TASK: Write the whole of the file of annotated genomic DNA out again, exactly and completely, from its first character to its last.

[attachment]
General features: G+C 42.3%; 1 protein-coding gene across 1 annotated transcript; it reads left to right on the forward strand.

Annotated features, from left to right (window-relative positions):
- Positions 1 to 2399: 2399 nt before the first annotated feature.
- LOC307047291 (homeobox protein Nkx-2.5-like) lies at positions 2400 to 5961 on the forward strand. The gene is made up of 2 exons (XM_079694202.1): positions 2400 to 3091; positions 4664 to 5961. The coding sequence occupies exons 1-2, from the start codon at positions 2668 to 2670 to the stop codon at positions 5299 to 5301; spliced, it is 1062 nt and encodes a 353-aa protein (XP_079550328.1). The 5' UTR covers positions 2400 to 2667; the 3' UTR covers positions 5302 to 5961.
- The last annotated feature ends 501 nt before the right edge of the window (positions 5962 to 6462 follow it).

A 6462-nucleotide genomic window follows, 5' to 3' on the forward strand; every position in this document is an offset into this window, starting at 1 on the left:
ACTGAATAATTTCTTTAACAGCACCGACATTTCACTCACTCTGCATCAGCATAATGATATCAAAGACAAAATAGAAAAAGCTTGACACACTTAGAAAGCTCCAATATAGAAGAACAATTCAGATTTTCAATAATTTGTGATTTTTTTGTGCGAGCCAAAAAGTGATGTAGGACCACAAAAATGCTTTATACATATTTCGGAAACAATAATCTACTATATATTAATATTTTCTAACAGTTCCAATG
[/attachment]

General features: G+C 42.3%; 1 protein-coding gene across 1 annotated transcript; it reads left to right on the forward strand.

Annotated features, from left to right (window-relative positions):
- Positions 1 to 2399: 2399 nt before the first annotated feature.
- LOC307047291 (homeobox protein Nkx-2.5-like) lies at positions 2400 to 5961 on the forward strand. The gene is made up of 2 exons (XM_079694202.1): positions 2400 to 3091; positions 4664 to 5961. The coding sequence occupies exons 1-2, from the start codon at positions 2668 to 2670 to the stop codon at positions 5299 to 5301; spliced, it is 1062 nt and encodes a 353-aa protein (XP_079550328.1). The 5' UTR covers positions 2400 to 2667; the 3' UTR covers positions 5302 to 5961.
- The last annotated feature ends 501 nt before the right edge of the window (positions 5962 to 6462 follow it).

A 6462-nucleotide genomic window follows, 5' to 3' on the forward strand; every position in this document is an offset into this window, starting at 1 on the left:
ACTGAATAATTTCTTTAACAGCACCGACATTTCACTCACTCTGCATCAGCATAATGATATCAAAGACAAAATAGAAAAAGCTTGACACACTTAGAAAGCTCCAATATAGAAGAACAATTCAGATTTTCAATAATTTGTGATTTTTTTGTGCGAGCCAAAAAGTGATGTAGGACCACAAAAATGCTTTATACATATTTCGGAAACAATAATCTACTATATATTAATATTTTCTAACAGTTCCAATG